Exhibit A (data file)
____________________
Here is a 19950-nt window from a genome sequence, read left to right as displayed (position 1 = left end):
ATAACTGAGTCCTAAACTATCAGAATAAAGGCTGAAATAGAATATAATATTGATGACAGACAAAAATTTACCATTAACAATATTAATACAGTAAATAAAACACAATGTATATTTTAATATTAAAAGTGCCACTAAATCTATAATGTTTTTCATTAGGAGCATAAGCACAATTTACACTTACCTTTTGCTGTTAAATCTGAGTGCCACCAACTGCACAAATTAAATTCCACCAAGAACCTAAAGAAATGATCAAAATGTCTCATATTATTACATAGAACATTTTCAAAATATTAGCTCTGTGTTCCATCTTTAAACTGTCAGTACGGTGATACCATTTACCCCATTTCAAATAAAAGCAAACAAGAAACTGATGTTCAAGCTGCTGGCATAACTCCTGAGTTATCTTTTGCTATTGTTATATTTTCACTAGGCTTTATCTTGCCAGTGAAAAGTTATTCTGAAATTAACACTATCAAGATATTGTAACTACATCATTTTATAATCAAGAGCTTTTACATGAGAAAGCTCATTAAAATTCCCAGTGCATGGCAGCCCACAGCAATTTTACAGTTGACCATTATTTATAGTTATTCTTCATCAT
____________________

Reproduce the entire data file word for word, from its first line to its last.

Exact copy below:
Here is a 19950-nt window from a genome sequence, read left to right as displayed (position 1 = left end):
ATAACTGAGTCCTAAACTATCAGAATAAAGGCTGAAATAGAATATAATATTGATGACAGACAAAAATTTACCATTAACAATATTAATACAGTAAATAAAACACAATGTATATTTTAATATTAAAAGTGCCACTAAATCTATAATGTTTTTCATTAGGAGCATAAGCACAATTTACACTTACCTTTTGCTGTTAAATCTGAGTGCCACCAACTGCACAAATTAAATTCCACCAAGAACCTAAAGAAATGATCAAAATGTCTCATATTATTACATAGAACATTTTCAAAATATTAGCTCTGTGTTCCATCTTTAAACTGTCAGTACGGTGATACCATTTACCCCATTTCAAATAAAAGCAAACAAGAAACTGATGTTCAAGCTGCTGGCATAACTCCTGAGTTATCTTTTGCTATTGTTATATTTTCACTAGGCTTTATCTTGCCAGTGAAAAGTTATTCTGAAATTAACACTATCAAGATATTGTAACTACATCATTTTATAATCAAGAGCTTTTACATGAGAAAGCTCATTAAAATTCCCAGTGCATGGCAGCCCACAGCAATTTTACAGTTGACCATTATTTATAGTTATTCTTCATCAT